Here's the thing; Gypsy is just bad. Like, Naomi Watts' character is all secretive and she's got all these skeletons in her closet and she is the absolute WORST therapist I've ever seen, but all of that is fine...if they actually built it up to anything. By the end of the series, you haven't really gotten any answers to any of your questions about her past. What it all boils down to is Naomi Watts being afraid of commitment and really just wanting to bang ladies. It's lazy storytelling and the equivalent of watching a whole horror movie and then at the end they're just like well shit it was the aliens. (I'm looking at you 10 Cloverfield Lane, starring the criminally underrated Mary Elizabeth Winstead. See my other blog post about my love for her.)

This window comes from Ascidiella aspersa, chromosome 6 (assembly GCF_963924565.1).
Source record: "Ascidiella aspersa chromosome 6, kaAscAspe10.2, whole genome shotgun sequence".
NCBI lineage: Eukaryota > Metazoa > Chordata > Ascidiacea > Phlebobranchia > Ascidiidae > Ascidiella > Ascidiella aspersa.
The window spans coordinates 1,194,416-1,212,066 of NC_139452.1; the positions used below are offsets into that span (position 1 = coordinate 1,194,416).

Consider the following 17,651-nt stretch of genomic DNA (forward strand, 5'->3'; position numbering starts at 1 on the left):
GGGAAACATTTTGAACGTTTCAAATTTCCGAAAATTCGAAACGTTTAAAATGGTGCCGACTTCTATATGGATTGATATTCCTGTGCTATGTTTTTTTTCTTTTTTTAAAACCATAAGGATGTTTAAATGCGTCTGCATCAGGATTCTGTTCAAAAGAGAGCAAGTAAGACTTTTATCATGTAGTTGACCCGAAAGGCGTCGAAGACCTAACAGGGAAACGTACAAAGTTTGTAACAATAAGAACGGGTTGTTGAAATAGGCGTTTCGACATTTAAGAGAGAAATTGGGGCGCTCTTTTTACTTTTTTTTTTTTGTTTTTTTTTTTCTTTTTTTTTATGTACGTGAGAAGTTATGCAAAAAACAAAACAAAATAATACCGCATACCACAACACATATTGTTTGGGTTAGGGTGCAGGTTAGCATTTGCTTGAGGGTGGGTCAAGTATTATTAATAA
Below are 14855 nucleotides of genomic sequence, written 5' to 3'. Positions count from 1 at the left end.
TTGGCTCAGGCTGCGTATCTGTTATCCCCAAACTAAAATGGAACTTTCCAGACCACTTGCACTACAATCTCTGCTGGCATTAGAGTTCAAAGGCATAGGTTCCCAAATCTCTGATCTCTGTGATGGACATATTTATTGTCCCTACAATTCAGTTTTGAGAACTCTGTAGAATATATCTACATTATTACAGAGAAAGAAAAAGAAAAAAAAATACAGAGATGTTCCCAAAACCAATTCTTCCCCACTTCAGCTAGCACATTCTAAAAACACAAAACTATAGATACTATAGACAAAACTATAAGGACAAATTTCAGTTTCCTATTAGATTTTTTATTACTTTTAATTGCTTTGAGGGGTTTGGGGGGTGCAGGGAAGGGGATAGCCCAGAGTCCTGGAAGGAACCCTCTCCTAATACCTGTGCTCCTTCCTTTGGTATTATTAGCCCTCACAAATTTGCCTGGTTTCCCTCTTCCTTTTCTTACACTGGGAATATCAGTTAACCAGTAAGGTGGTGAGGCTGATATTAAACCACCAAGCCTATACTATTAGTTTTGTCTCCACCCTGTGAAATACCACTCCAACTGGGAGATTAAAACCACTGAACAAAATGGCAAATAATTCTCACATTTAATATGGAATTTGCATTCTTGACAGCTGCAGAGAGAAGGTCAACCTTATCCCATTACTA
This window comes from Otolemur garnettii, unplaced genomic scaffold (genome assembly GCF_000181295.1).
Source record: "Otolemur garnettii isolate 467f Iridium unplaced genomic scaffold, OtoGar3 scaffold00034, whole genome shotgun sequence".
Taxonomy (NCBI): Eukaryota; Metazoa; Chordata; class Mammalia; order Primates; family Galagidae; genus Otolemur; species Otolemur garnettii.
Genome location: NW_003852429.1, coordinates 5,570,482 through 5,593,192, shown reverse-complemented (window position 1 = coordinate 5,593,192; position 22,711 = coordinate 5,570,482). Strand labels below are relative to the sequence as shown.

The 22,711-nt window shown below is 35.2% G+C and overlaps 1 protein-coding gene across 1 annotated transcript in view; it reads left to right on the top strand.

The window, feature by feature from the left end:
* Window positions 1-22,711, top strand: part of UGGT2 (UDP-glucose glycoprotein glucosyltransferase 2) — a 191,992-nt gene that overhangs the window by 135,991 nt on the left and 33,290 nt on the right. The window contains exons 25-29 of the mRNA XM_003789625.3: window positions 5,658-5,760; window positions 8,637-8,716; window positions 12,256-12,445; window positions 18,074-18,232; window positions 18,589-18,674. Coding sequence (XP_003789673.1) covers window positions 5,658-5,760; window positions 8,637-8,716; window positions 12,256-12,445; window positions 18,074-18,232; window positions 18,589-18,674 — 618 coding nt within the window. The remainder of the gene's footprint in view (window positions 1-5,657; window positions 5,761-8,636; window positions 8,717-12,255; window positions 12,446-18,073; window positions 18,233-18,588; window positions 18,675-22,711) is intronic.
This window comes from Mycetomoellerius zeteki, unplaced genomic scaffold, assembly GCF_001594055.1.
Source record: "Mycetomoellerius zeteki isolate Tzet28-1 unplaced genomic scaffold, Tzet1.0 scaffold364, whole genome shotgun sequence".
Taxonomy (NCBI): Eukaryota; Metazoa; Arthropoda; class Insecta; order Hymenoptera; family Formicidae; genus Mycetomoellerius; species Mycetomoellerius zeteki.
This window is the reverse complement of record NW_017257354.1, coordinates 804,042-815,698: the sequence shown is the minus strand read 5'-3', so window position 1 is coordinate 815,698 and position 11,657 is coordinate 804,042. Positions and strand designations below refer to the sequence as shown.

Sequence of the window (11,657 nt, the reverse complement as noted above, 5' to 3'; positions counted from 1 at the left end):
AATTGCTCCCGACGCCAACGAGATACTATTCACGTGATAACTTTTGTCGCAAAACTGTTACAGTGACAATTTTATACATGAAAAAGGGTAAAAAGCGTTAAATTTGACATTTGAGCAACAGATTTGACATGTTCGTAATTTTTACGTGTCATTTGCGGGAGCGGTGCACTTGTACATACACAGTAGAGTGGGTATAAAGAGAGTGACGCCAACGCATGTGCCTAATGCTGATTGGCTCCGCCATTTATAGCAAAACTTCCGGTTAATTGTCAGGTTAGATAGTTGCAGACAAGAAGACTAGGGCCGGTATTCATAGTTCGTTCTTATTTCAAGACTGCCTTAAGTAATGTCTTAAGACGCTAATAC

But there I was, watching the episodes tick by all because there were lesbians. And, yes, part of the reason I watched it was because of Lucy Boynton who I really liked in Sing Street and The Blackcoat's Daughter, but she was so wildly underutilized. Speaking of not being utilized enough, the little girl was probably the highlight of the show. Give me a coming of age sitcom of little Dolly, not ten hours of Naomi Watts trying to bang a girl half her age while traipsing around trying to play God in all of her patients' lives. Also, where was the critique about Naomi Watts clearly not living her true life while her middle school daughter is out there kissin' girls and wearin' snapbacks? Where was the juxtaposition of those two storylines?!